Signing my 8-year-old son up for basketball seemed like a no-brainer. He needed a winter sport to get exercise. He had never played basketball but wanted to try. Funny how the things that seem easy peasy lemon squeezy are the exact opposite.
The season began innocently enough. The first two months were focused only practices. They dribbled the ball. They tossed the ball. They passed the ball. They tried to get the ball in the basket.
When the coach called for a team huddle, Vman would stand outside the circle. As a kiddo with Sensory Processing Disorder who really doesn’t like being touched by others, he had absolutely no intention siding up with his teammates. I’m sure the coach thought something was off, but I decided to just let it go. Vman is 8 now, and he can manage many of his sensory issues on his own and wants to as well.
But then the games began. We had a full 10 weeks of basketball games scheduled on the calendar.
Basketball Is a Full Contact Sport
In basketball, besides the basics of handling the ball, coaches teach kids that they have one person they need to guard. Each child is paired against another kid on the opposite teach. Their one job is to block that person from being passed the ball. And if that person has the ball, that child’s one job is to keep that kiddo from being able to pass the ball to another teammate. Sounds innocent, right?
Wrong! Besides being in someone’s space, which is part of the game, children take it to a whole new level. They barely leave 2 inches between their face and the other kid’s. They wave their arms frantically, often slapping the other child’s arm. They even bump bodies. They are all over the place. Talk about a nightmare for Vman. There’s no doubt that basketball is a full contact sport!
I have to hand it to him. Vman really did want to play. He tried his best. But often it would just get too overwhelming. He felt absolutely trapped on that basketball court.
As parents, we often wonder when to intervene, when to say it’s time to quit and when to encourage your child to push forward. As my son gets older, my husband and I find ourselves leaning more toward encouraging him to push forward, figure out when it’s the right time for us to intervene and if there’s a right time to quit.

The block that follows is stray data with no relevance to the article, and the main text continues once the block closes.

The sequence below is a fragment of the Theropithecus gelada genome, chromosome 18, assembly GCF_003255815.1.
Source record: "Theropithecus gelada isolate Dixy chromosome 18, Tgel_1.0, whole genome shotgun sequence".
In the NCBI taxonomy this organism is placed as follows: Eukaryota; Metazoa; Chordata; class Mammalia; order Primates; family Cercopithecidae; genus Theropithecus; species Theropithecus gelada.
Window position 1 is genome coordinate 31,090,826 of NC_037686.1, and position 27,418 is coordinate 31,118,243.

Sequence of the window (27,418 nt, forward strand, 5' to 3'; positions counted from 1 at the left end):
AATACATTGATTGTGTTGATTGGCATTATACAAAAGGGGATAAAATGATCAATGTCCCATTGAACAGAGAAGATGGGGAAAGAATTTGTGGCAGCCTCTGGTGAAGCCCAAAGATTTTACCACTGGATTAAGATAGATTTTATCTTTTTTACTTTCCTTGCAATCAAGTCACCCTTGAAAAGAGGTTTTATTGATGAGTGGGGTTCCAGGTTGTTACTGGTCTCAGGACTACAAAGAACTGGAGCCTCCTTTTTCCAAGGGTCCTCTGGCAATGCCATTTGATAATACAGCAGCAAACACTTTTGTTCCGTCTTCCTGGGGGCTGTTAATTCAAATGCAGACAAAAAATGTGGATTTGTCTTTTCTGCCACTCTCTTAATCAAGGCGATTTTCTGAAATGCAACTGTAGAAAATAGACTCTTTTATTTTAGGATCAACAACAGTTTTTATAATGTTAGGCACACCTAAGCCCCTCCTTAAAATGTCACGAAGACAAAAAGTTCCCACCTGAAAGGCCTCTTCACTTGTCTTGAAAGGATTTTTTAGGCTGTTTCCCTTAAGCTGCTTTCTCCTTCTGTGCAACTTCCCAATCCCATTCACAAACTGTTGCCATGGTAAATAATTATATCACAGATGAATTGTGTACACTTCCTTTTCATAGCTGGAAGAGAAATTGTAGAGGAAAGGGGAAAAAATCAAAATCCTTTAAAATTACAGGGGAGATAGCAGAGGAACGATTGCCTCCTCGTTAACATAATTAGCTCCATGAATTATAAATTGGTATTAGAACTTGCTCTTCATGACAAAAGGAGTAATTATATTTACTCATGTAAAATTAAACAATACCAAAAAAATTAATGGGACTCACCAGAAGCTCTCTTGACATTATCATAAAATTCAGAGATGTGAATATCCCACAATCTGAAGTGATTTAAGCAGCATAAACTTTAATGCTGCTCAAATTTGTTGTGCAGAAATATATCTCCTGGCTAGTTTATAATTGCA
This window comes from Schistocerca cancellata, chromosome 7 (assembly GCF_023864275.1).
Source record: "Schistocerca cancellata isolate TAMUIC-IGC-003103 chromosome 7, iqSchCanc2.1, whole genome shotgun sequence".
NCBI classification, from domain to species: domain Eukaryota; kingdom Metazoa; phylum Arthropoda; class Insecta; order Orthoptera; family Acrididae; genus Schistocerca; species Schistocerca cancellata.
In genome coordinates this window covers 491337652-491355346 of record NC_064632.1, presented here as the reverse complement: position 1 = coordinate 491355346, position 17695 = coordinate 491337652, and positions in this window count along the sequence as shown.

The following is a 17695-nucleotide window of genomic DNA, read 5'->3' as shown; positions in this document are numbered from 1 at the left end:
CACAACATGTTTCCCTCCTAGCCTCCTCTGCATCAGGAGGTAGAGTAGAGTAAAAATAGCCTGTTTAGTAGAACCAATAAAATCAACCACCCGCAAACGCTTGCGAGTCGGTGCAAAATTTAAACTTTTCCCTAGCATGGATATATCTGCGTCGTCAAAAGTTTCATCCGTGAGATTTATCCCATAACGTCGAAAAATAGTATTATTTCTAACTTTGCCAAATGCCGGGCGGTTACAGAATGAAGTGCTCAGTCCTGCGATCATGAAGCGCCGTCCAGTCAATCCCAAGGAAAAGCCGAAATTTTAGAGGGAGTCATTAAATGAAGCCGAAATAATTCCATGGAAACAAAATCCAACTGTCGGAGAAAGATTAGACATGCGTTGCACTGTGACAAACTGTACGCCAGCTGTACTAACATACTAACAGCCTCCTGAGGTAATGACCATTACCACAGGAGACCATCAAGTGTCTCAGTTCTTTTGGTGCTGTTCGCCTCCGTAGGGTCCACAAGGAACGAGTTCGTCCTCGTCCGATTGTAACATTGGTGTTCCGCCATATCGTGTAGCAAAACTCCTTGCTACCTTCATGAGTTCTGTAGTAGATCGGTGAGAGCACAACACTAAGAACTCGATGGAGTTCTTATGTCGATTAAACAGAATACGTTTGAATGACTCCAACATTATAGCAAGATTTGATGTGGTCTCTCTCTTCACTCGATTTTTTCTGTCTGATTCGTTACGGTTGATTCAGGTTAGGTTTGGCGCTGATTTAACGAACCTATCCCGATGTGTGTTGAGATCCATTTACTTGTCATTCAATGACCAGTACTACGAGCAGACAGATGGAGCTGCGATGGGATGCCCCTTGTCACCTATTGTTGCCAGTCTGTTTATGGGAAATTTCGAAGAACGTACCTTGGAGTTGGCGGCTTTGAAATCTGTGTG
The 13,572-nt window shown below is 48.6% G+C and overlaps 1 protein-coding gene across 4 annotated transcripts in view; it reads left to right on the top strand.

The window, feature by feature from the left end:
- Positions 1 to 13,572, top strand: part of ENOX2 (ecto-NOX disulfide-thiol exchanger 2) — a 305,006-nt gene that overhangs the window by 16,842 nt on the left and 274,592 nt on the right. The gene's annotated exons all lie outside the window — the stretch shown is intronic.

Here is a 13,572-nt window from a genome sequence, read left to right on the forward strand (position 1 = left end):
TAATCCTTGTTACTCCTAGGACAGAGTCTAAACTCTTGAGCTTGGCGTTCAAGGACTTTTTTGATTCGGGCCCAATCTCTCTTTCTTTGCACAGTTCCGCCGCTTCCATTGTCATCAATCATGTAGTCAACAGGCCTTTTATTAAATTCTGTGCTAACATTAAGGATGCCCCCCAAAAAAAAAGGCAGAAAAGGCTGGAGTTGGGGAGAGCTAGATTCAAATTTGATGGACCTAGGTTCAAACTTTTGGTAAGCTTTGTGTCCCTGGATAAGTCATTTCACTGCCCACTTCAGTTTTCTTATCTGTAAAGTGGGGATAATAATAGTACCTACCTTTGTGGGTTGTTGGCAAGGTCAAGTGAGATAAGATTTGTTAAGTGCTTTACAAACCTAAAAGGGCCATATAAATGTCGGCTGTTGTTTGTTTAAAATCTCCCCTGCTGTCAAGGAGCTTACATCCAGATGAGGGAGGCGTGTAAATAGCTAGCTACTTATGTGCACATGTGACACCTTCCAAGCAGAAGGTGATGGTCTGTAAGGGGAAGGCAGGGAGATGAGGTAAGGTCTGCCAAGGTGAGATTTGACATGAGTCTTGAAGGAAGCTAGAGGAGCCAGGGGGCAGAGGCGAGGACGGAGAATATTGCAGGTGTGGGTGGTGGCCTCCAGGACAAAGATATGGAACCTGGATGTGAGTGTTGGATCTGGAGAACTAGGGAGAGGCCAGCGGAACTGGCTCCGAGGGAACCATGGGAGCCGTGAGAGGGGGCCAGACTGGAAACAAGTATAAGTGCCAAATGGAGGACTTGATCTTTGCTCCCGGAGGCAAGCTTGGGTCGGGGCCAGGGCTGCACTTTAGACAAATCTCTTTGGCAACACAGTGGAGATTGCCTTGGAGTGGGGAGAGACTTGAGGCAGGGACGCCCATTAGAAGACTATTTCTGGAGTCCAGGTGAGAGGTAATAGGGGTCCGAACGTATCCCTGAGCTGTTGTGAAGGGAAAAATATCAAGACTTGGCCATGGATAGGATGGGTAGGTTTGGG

Vman was quite miserable some games and managed okay during others. A couple of them he left the court in tears because he was matched up with an overly enthusiastic (aka aggressive) kid. The coach (a fellow dad) did his best to try to help out Vman. I know he really didn’t understand what was going on. That’s how many people view sensory issues. They just don’t get it. They can’t see anything wrong so they just think the kid is being overly sensitive. Quite honestly, I didn’t feel like trying to explain it to yet another adult either.#Sensory Issue: They can't see anything wrong so they just think the child is being sensitive. Click To Tweet
We bumbled through the season. Some games we thought this was a good growing experience for Vman. Other games, I just thought we should up and quit. Instead, we decided to let Vman sit out when he wanted to. If he said he was done, he was done. We weren’t going to try to talk him into it. We weren’t going to try to make him feel bad for not participating. But we also didn’t leave the games. He was part of the team and could encourage his teammates on even if he wasn’t going to play.
When the final basketball game ended, we celebrated. We didn’t celebrate the season. We celebrated the ENDING of the season. We celebrated the fact that Vman learned a new sport. We celebrated that he had learned what he was comfortable with. And we celebrated that, no matter what, he wasn’t playing basketball again next winter.